The clip point is one of the most common blades you’ll see on pocket knives. It’s called a clip point because the final third of the back of the blade is “clipped.” The clip can be either straight or concave.
The clip point has a sharp, controllable tip that’s good for piercing. It also has lots of “belly,” or cutting edge. The disadvantage of the clip point is the tip isn’t very strong because it’s so narrow.
A drop point blade has a straight spine until it gets near the tip. As you get closer to the tip, the spine slopes down to meet with the bottom of the blade at a sharp point.
Drop point blades handle almost exactly like a clip point. The significant advantage of the former is that the tip is stronger than the latter because it has a broader point.
While we no longer have to sharpen quills, many multiple-blade pocket knives still include a pen blade in the mix. It’s a small blade, and not very sharp, but comes in handy for tasks that require delicate work.
The sheepsfoot blade was designed to help shepherds trim the hooves of sheep. It has a straight dull back that curves towards the edge of the tip. The cutting edge of the blade is straight and provides a large cutting surface. While I’m sure there’s still some shepherds out there using this blade for its original purpose, it’s become a popular blade among whittlers.
You’ll find the spey blade on stockman and trapper folding knives. It was originally designed to help castrate and spay herd animals. Somehow “spay” got turned into “spey.” At least that’s how the story goes.
The spey blade has a single sharp straight edge that curves upwards to meet a short, dull point. Spey blades can either be long or short. On trappers they tend to be long; on stockman knives, they tend to be short.
A knifepoint popularized in Japan and seen on many tactical folding knives. They’re thicker than most pocket knife blades and have a very angular point. These features make it useful for stabbing and piercing materials like Kevlar and metal.
Wharncliffe blades aren’t very common, but you’ll still see them in some pocket knives. It looks very similar to sheepsfoot, but the spine meets the edge of the blade at a sharp point. It’s a popular blade among sailors.
Picking a Pocket Knife
Picking a pocket knife is like choosing clothes. It comes down to your personal needs and tastes. If you’re someone who’s doing heavy duty work day in and day out and need a knife that you can open quickly, a tactical folding knife would be in order. If you just need a knife to open the occasional package or letter, a classy looking pen knife will do the trick.
In the United States, very few laws regulate what pocket knives can be owned and how they can be carried. Switchblade knives are prohibited from interstate shipment and sale, so if you’re Johnny Cade, you’re out of luck. Many states have also banned butterfly knives and gravity knives from being sold, carried, and or even owned. Ten-year-old Brett thought that was a raw deal. What I would have given to have a sweet butterfly knife. I would have kept in the back pocket of my acid washed Bugle Boy jeans and worn a cool bandana around my head. Maybe even worn some leather gloves with the fingers cut off. I would have been the biggest little badass in Danforth Farms.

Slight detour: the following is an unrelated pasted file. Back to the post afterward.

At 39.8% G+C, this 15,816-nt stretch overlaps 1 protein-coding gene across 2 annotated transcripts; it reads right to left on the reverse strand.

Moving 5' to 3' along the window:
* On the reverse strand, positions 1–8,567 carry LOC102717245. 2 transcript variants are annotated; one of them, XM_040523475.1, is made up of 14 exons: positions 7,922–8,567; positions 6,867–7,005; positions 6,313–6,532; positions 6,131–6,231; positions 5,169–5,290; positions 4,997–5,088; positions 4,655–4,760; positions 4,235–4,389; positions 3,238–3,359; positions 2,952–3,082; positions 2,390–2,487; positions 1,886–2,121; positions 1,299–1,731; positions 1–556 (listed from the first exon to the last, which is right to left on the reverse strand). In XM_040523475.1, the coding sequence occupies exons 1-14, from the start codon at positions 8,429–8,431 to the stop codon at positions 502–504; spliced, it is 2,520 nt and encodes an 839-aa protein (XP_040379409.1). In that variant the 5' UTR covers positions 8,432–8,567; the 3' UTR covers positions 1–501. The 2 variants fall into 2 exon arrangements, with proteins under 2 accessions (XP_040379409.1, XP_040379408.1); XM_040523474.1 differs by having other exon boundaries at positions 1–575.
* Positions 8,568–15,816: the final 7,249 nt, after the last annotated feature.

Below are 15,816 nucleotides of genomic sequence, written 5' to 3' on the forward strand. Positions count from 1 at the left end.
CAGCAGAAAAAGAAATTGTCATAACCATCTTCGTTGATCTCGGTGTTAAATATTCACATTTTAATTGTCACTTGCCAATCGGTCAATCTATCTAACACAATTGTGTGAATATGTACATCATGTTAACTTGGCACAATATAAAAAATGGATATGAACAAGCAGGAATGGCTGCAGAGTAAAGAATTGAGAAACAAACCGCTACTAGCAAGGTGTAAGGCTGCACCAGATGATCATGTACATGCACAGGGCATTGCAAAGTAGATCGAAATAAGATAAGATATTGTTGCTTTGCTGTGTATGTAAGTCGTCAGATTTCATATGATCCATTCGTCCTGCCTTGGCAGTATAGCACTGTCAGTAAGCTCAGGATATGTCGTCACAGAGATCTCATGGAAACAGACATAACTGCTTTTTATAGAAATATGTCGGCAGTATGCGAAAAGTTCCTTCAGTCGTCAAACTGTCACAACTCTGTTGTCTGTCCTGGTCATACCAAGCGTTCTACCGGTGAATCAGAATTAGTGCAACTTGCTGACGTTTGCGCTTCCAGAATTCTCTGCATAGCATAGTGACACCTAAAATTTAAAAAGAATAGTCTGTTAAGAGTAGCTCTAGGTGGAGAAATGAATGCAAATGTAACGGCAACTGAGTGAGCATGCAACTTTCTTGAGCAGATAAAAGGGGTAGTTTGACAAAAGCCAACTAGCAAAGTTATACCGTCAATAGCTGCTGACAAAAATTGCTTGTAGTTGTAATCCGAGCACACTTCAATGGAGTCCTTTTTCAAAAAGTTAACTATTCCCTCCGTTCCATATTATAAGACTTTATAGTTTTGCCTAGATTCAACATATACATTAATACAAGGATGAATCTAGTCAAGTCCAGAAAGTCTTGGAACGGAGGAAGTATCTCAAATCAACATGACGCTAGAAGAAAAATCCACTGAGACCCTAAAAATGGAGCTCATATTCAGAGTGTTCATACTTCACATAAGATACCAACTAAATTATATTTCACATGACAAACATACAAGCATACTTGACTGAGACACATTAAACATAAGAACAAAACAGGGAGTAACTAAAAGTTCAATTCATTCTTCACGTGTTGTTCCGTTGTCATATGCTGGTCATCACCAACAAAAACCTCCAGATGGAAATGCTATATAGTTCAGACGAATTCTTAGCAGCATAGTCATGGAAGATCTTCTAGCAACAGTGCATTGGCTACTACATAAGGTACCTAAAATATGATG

Yeah . . . that would have been sweet.
Anyhow, as long you as stick to your traditional pocket knife or tactical folder, you shouldn’t have much of an issue carrying a knife in the United States. Just make sure to leave your knife at home or in the car when you visit a federal or state courthouse and put it in your checked bag when flying.
For our brethren living in the U.K. and other European countries, the legality of carrying a pocket knife is much more limited. In the UK it is illegal to carry a folding knife with a blade longer than 3″. If you’ve got a knife with a longer blade, you’ve got to prove “good reason” to carry it with you in public. “Good reason” could mean the knife is required for employment or a hobby. Even if your blade is shorter than 3″, you can only carry that knife with you if it doesn’t lock. So toting a handsome Buck knife would be out of the questions for Brits.
What to Do With Your Pocket Knife
Over the years at AoM, we’ve provided a few ideas on what you can do with your pocket knife. Here’s a recap of some of that content:
Today lets talk a little about converting a MySQL table to CSV (Excel). My friend was looking to export MySQL to Excel, I saw couple of questions for export MySQL tables to CSV on forums. Since I saw the question often, I thought of writing out all the ways I can think of for exporting […]
via Planet MySQL Export MySQL database table to CSV (delimited / Excel) file
Flixable has become the best way to browse the Netflix catalog.
Netflix has never made it easy to find stuff to watch. Considering how much data the company has about its users, the recommendations it throws out are disappointingly unimaginative and repetitive. It’s a shame because the amount of content on the service is mind-blowing. One only needs to look at some of the gems lurking behind the secret codes.
Several sites have tried to provide a better way to search the catalog, but Flixable’s beauty is in its simplicity.
Use the tab to flick between movies and TV shows. Below the tab are the simple-but-effective filters. You can search by genre and IMDb rating and can order the results in various ways. It also offers a sliding bar for the release date. For example, you could choose to find movies that hit cinemas between 1966 and 1971.
At the top of the page, you can click on Leaving to find shows and movies which Netflix will soon remove from its catalog. It’s always worth keeping an eye on here, Netflix removes content on a near-daily basis, and you don’t want to miss out on something entertaining.